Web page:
The demise of CNN+ has led to further questions about the role of cable companies in the streaming era.
The soon-to-vanish platform, once hailed as one of the most significant launches in the legacy media business, will shut down on April 30 — just one month after its launch.
The news arrived shortly after David Zaslav’s takeover, with the newly formed Warner Bros. Discovery (WBD) making it abundantly clear that the venture’s reported four-year budget of $1 billion was not worth the cost.
So why do cable companies struggle to stream?
The pandemic, which accelerated the shift away from linear TV, allowed content on streaming platforms to shine as more users cut the cord and subscribed to a variety of services.
It also caught the attention of Hollywood, which had been largely resistant to the streaming movement.
Over the past several years, streaming giants from Netflix (NFLX) to Apple TV+ (AAPL) received both praise and prominent awards, cleaning up at high-profile events from the Emmys to the Oscars.
“We’re seeing these streaming services beat their own content drums at an increasing rate,” Anthony Palomba, professor of business administration at UVA’s Darden School of Business, told Yahoo Finance.
“Consumers’ awareness of shows is scattered even more, and people are more inclined to find new, interesting, provocative and unique content on streaming services,” he continued, adding that “cablers are limited to the kinds of content that they can put on as they’re often at the mercy of advertisers.”
Palomba, who specializes in entertainment consumer behavior, went on to explain that TV viewership drives ad spend, which continues to be an important — and money-making — element for traditional broadcasters.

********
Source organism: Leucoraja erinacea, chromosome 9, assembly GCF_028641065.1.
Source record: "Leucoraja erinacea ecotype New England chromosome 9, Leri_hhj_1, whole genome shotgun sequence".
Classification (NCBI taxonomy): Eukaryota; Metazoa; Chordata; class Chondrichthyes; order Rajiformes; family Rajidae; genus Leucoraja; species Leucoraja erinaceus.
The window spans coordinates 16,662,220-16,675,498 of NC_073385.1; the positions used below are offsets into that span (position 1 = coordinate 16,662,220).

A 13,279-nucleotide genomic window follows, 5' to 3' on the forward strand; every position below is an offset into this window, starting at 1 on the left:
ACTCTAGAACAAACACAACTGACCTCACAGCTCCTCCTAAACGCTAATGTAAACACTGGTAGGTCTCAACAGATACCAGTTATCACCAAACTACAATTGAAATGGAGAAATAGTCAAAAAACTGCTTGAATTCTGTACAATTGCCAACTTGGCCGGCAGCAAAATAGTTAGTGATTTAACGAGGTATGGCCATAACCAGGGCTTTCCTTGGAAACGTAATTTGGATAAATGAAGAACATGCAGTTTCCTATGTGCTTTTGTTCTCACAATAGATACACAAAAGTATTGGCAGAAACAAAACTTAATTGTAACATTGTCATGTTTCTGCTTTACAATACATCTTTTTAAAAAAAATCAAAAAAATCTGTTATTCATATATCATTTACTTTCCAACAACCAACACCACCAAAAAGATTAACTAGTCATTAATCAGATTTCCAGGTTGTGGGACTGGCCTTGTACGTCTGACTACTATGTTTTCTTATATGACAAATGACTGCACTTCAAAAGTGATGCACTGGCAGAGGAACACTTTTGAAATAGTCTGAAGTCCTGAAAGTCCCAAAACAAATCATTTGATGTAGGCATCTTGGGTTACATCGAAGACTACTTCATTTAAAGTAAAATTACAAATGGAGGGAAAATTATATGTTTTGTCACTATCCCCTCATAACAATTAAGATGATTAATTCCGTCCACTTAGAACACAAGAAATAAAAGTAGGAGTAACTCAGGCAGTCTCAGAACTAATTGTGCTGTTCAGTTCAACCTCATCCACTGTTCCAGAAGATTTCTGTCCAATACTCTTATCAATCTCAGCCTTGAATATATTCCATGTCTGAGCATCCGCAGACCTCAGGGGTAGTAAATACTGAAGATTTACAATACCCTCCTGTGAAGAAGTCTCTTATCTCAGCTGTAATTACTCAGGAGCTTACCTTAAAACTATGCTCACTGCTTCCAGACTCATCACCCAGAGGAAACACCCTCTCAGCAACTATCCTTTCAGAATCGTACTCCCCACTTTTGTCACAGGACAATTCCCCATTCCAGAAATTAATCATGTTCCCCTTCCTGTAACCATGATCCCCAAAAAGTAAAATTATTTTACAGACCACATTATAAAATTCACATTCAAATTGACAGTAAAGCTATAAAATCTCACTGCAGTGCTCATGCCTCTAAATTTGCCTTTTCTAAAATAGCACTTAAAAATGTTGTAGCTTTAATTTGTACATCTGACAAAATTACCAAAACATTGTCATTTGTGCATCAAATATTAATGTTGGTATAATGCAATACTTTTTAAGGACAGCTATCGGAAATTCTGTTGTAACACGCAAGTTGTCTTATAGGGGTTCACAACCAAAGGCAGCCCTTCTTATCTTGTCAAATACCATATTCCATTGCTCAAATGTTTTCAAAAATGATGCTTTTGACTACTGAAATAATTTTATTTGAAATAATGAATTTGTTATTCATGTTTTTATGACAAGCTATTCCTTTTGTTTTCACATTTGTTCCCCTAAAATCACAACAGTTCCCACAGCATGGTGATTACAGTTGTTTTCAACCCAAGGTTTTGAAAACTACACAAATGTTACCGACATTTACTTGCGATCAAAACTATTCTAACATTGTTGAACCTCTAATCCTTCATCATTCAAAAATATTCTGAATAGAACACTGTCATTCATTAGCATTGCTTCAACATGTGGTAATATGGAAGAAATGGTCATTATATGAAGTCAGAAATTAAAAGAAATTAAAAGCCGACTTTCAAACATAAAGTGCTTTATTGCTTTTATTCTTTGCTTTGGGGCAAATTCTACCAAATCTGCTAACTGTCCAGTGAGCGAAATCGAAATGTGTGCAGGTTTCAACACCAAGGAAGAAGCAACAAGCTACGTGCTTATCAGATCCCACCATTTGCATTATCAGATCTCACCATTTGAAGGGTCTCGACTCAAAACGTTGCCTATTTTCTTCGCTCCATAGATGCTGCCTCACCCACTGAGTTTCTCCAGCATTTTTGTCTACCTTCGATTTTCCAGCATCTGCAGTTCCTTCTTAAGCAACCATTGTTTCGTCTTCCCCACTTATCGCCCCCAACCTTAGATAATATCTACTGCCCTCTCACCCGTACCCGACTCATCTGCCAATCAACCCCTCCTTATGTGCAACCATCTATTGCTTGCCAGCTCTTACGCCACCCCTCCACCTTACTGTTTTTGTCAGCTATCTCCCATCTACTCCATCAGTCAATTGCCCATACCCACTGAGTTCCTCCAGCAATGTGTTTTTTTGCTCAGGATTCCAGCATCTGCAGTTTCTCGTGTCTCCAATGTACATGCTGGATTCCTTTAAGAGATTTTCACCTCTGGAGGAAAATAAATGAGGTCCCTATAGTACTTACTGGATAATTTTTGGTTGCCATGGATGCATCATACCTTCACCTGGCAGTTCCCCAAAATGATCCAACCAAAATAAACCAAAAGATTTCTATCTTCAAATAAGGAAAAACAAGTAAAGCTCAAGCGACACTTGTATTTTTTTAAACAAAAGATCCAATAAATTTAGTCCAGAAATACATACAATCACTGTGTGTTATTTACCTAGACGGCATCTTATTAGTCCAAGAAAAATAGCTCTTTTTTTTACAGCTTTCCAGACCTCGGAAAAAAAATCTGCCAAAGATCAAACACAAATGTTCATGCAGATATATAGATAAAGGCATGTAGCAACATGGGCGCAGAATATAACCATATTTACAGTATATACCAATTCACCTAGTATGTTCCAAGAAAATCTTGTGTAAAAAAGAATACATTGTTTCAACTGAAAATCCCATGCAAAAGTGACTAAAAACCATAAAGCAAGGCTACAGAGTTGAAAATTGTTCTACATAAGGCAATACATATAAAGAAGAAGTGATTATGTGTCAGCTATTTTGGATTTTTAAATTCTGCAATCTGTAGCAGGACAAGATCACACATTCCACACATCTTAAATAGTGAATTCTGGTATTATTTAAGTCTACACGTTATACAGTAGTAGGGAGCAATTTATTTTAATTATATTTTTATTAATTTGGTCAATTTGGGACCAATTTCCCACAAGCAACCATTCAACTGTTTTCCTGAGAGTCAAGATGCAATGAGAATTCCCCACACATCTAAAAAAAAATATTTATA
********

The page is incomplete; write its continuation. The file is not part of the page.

Because of that, he said, “There’s a similarity across a lot of content [on cable] because of risk.”
I don’t think CNN+ had an identity. I think they were just hoping to catch audience members…Anthony Palomba, professor of business administration at UVA’s Darden School of Business
Coupled with content headwinds are various restrictions from cable operators, which make it nearly impossible for pure play media companies to host the same programming on a streaming service.
“In order to get me to keep paying for a cable subscription, there has to be the expectation of exclusivity that I’m receiving as a result,” Palomba explained, telling Yahoo Finance that if similar content is “available elsewhere, cable operators would be forced into a price war with some other competing industry.”
The professor added that “the idea of going to a bundled service becomes less and less attractive for audience members” if the same content is located on a one-off streaming platform. He called it a “nightmare” scenario for TV services who are “scrambling to figure out where their place is in this new universe.”
Consequently, CNN+ would have been in breach of contract had it hosted the same, breaking news-style programming that the CNN network is known for, thus forcing the streamer to pivot and include more lifestyle content like a parenting show hosted by Anderson Cooper.
“CNN+ didn’t really market themselves as having a robust catalogue of content, nuanced enough to ask people to migrate over there,” Palomba said, noting that the muddled, off-brand messaging was likely confusing to viewers.
“I don’t think CNN+ had an identity. I think they were just hoping to catch audience members,” he stated.
Other legacy cable giants, like NBC (CMCSA), have also struggled to air content on streaming services. Last summer, customers grew increasingly frustrated over the limited options to stream the Tokyo Olympics on NBC’s fledging streaming service, Peacock.